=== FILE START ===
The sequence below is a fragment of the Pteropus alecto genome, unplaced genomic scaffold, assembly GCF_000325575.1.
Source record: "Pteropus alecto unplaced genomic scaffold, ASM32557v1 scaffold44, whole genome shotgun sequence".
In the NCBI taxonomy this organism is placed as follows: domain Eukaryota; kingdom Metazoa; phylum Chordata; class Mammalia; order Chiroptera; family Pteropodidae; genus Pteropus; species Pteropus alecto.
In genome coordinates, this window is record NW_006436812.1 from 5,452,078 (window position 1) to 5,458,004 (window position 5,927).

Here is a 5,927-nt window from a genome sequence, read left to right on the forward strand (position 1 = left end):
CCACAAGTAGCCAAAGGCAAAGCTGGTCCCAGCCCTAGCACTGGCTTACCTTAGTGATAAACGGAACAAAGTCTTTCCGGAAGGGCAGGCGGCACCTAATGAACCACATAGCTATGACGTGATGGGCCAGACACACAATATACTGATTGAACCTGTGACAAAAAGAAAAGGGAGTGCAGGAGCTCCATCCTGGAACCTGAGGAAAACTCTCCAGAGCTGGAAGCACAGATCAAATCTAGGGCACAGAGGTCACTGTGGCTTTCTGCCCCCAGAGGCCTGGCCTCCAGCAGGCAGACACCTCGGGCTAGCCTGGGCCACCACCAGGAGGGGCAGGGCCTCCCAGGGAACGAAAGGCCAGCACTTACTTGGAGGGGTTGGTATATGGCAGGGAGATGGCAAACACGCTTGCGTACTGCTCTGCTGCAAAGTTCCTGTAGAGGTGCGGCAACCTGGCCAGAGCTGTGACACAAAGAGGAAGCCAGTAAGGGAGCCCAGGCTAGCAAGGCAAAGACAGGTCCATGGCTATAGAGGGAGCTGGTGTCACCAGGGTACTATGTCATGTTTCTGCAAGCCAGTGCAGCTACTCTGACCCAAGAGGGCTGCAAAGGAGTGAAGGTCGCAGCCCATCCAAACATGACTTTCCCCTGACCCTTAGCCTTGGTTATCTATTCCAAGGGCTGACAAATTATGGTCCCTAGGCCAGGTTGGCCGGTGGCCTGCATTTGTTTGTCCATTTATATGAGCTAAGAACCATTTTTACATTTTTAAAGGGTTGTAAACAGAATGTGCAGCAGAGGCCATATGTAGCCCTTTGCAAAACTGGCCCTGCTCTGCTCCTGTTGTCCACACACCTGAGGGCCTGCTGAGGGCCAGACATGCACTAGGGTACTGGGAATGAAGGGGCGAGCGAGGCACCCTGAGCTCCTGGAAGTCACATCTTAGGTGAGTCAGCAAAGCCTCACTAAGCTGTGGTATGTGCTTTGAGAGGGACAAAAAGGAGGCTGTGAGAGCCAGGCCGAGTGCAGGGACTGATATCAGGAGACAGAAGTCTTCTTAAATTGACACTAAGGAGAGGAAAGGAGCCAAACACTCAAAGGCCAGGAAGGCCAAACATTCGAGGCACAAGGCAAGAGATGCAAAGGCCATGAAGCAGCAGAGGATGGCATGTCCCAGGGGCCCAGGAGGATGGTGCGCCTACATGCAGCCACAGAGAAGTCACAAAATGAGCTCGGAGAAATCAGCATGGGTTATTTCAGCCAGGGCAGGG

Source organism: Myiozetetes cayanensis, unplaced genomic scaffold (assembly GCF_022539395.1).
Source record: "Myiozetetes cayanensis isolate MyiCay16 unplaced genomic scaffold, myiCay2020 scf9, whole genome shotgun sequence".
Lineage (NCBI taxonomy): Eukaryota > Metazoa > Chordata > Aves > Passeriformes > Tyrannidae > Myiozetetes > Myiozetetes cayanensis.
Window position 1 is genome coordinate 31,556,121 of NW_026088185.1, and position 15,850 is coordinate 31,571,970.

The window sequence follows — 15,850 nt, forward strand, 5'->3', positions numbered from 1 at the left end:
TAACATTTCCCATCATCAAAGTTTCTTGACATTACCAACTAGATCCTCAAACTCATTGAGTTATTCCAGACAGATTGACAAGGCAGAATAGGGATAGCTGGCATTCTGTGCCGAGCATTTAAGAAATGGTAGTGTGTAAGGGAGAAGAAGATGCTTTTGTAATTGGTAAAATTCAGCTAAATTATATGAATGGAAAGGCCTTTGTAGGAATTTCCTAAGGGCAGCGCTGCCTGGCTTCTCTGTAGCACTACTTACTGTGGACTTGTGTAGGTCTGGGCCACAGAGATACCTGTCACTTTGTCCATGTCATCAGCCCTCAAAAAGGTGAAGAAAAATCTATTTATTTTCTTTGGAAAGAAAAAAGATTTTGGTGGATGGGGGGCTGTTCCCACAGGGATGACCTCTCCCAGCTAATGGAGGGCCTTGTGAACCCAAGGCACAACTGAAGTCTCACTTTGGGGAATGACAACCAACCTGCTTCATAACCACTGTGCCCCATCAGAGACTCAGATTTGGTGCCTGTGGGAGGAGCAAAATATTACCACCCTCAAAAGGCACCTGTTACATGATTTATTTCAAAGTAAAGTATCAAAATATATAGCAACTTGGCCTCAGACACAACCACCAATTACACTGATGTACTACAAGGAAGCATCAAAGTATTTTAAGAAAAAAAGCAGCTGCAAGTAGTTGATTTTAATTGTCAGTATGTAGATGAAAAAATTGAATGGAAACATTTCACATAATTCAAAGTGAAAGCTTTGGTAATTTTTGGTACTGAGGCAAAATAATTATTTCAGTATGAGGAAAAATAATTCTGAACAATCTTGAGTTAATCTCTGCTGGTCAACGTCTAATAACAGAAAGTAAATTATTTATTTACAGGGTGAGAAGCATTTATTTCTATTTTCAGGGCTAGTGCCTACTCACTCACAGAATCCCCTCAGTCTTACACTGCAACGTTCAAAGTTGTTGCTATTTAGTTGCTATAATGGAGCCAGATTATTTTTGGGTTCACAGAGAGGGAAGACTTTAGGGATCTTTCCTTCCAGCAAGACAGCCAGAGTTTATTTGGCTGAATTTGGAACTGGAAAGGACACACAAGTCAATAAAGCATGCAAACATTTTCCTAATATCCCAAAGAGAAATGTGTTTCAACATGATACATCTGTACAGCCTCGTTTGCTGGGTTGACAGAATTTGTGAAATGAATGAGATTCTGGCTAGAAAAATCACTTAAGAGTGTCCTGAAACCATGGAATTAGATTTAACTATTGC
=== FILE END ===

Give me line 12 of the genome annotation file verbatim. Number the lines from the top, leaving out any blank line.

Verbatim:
TAACATTTCCCATCATCAAAGTTTCTTGACATTACCAACTAGATCCTCAAACTCATTGAGTTATTCCAGACAGATTGACAAGGCAGAATAGGGATAGCTGGCATTCTGTGCCGAGCATTTAAGAAATGGTAGTGTGTAAGGGAGAAGAAGATGCTTTTGTAATTGGTAAAATTCAGCTAAATTATATGAATGGAAAGGCCTTTGTAGGAATTTCCTAAGGGCAGCGCTGCCTGGCTTCTCTGTAGCACTACTTACTGTGGACTTGTGTAGGTCTGGGCCACAGAGATACCTGTCACTTTGTCCATGTCATCAGCCCTCAAAAAGGTGAAGAAAAATCTATTTATTTTCTTTGGAAAGAAAAAAGATTTTGGTGGATGGGGGGCTGTTCCCACAGGGATGACCTCTCCCAGCTAATGGAGGGCCTTGTGAACCCAAGGCACAACTGAAGTCTCACTTTGGGGAATGACAACCAACCTGCTTCATAACCACTGTGCCCCATCAGAGACTCAGATTTGGTGCCTGTGGGAGGAGCAAAATATTACCACCCTCAAAAGGCACCTGTTACATGATTTATTTCAAAGTAAAGTATCAAAATATATAGCAACTTGGCCTCAGACACAACCACCAATTACACTGATGTACTACAAGGAAGCATCAAAGTATTTTAAGAAAAAAAGCAGCTGCAAGTAGTTGATTTTAATTGTCAGTATGTAGATGAAAAAATTGAATGGAAACATTTCACATAATTCAAAGTGAAAGCTTTGGTAATTTTTGGTACTGAGGCAAAATAATTATTTCAGTATGAGGAAAAATAATTCTGAACAATCTTGAGTTAATCTCTGCTGGTCAACGTCTAATAACAGAAAGTAAATTATTTATTTACAGGGTGAGAAGCATTTATTTCTATTTTCAGGGCTAGTGCCTACTCACTCACAGAATCCCCTCAGTCTTACACTGCAACGTTCAAAGTTGTTGCTATTTAGTTGCTATAATGGAGCCAGATTATTTTTGGGTTCACAGAGAGGGAAGACTTTAGGGATCTTTCCTTCCAGCAAGACAGCCAGAGTTTATTTGGCTGAATTTGGAACTGGAAAGGACACACAAGTCAATAAAGCATGCAAACATTTTCCTAATATCCCAAAGAGAAATGTGTTTCAACATGATACATCTGTACAGCCTCGTTTGCTGGGTTGACAGAATTTGTGAAATGAATGAGATTCTGGCTAGAAAAATCACTTAAGAGTGTCCTGAAACCATGGAATTAGATTTAACTATTGC